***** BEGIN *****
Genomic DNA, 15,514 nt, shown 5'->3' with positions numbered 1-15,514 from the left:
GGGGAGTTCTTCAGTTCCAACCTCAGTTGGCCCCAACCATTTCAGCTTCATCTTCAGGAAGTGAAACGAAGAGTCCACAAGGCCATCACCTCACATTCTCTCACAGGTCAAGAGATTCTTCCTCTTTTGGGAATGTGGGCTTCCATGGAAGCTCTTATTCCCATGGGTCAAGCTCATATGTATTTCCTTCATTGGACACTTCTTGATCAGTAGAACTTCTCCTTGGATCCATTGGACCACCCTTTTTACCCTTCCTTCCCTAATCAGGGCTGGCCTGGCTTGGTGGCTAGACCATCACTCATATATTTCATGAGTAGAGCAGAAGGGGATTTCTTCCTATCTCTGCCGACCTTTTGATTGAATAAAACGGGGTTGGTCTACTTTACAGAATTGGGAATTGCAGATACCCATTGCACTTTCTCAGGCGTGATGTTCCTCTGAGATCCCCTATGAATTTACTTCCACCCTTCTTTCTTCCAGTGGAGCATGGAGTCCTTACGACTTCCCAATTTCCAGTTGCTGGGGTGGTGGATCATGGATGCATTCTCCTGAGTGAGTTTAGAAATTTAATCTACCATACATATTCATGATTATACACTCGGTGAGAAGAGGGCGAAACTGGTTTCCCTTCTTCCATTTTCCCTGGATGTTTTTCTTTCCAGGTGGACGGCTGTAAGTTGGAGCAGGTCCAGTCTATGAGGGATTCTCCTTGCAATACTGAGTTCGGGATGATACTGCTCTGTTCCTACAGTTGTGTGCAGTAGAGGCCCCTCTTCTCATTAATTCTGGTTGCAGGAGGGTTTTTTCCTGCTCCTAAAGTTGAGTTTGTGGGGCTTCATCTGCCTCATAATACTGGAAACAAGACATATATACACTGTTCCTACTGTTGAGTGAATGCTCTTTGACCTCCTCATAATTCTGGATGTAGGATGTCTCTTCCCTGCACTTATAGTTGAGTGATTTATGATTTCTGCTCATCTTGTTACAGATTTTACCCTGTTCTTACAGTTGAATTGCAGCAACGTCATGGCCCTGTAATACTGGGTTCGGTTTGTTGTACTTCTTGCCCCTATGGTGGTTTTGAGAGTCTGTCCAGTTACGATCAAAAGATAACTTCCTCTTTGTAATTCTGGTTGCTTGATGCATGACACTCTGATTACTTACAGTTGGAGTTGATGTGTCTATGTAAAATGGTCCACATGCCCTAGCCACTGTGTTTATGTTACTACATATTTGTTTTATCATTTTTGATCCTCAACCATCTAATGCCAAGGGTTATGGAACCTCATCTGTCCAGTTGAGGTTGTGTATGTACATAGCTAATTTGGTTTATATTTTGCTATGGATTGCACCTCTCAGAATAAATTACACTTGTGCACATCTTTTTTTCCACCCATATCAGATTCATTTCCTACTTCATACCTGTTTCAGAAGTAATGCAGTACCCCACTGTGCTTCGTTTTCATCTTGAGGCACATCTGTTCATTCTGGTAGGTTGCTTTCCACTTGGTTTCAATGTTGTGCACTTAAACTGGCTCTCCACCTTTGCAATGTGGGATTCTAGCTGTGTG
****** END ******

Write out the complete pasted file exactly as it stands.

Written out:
Genomic DNA, 15,514 nt, shown 5'->3' with positions numbered 1-15,514 from the left:
GGGGAGTTCTTCAGTTCCAACCTCAGTTGGCCCCAACCATTTCAGCTTCATCTTCAGGAAGTGAAACGAAGAGTCCACAAGGCCATCACCTCACATTCTCTCACAGGTCAAGAGATTCTTCCTCTTTTGGGAATGTGGGCTTCCATGGAAGCTCTTATTCCCATGGGTCAAGCTCATATGTATTTCCTTCATTGGACACTTCTTGATCAGTAGAACTTCTCCTTGGATCCATTGGACCACCCTTTTTACCCTTCCTTCCCTAATCAGGGCTGGCCTGGCTTGGTGGCTAGACCATCACTCATATATTTCATGAGTAGAGCAGAAGGGGATTTCTTCCTATCTCTGCCGACCTTTTGATTGAATAAAACGGGGTTGGTCTACTTTACAGAATTGGGAATTGCAGATACCCATTGCACTTTCTCAGGCGTGATGTTCCTCTGAGATCCCCTATGAATTTACTTCCACCCTTCTTTCTTCCAGTGGAGCATGGAGTCCTTACGACTTCCCAATTTCCAGTTGCTGGGGTGGTGGATCATGGATGCATTCTCCTGAGTGAGTTTAGAAATTTAATCTACCATACATATTCATGATTATACACTCGGTGAGAAGAGGGCGAAACTGGTTTCCCTTCTTCCATTTTCCCTGGATGTTTTTCTTTCCAGGTGGACGGCTGTAAGTTGGAGCAGGTCCAGTCTATGAGGGATTCTCCTTGCAATACTGAGTTCGGGATGATACTGCTCTGTTCCTACAGTTGTGTGCAGTAGAGGCCCCTCTTCTCATTAATTCTGGTTGCAGGAGGGTTTTTTCCTGCTCCTAAAGTTGAGTTTGTGGGGCTTCATCTGCCTCATAATACTGGAAACAAGACATATATACACTGTTCCTACTGTTGAGTGAATGCTCTTTGACCTCCTCATAATTCTGGATGTAGGATGTCTCTTCCCTGCACTTATAGTTGAGTGATTTATGATTTCTGCTCATCTTGTTACAGATTTTACCCTGTTCTTACAGTTGAATTGCAGCAACGTCATGGCCCTGTAATACTGGGTTCGGTTTGTTGTACTTCTTGCCCCTATGGTGGTTTTGAGAGTCTGTCCAGTTACGATCAAAAGATAACTTCCTCTTTGTAATTCTGGTTGCTTGATGCATGACACTCTGATTACTTACAGTTGGAGTTGATGTGTCTATGTAAAATGGTCCACATGCCCTAGCCACTGTGTTTATGTTACTACATATTTGTTTTATCATTTTTGATCCTCAACCATCTAATGCCAAGGGTTATGGAACCTCATCTGTCCAGTTGAGGTTGTGTATGTACATAGCTAATTTGGTTTATATTTTGCTATGGATTGCACCTCTCAGAATAAATTACACTTGTGCACATCTTTTTTTCCACCCATATCAGATTCATTTCCTACTTCATACCTGTTTCAGAAGTAATGCAGTACCCCACTGTGCTTCGTTTTCATCTTGAGGCACATCTGTTCATTCTGGTAGGTTGCTTTCCACTTGGTTTCAATGTTGTGCACTTAAACTGGCTCTCCACCTTTGCAATGTGGGATTCTAGCTGTGTG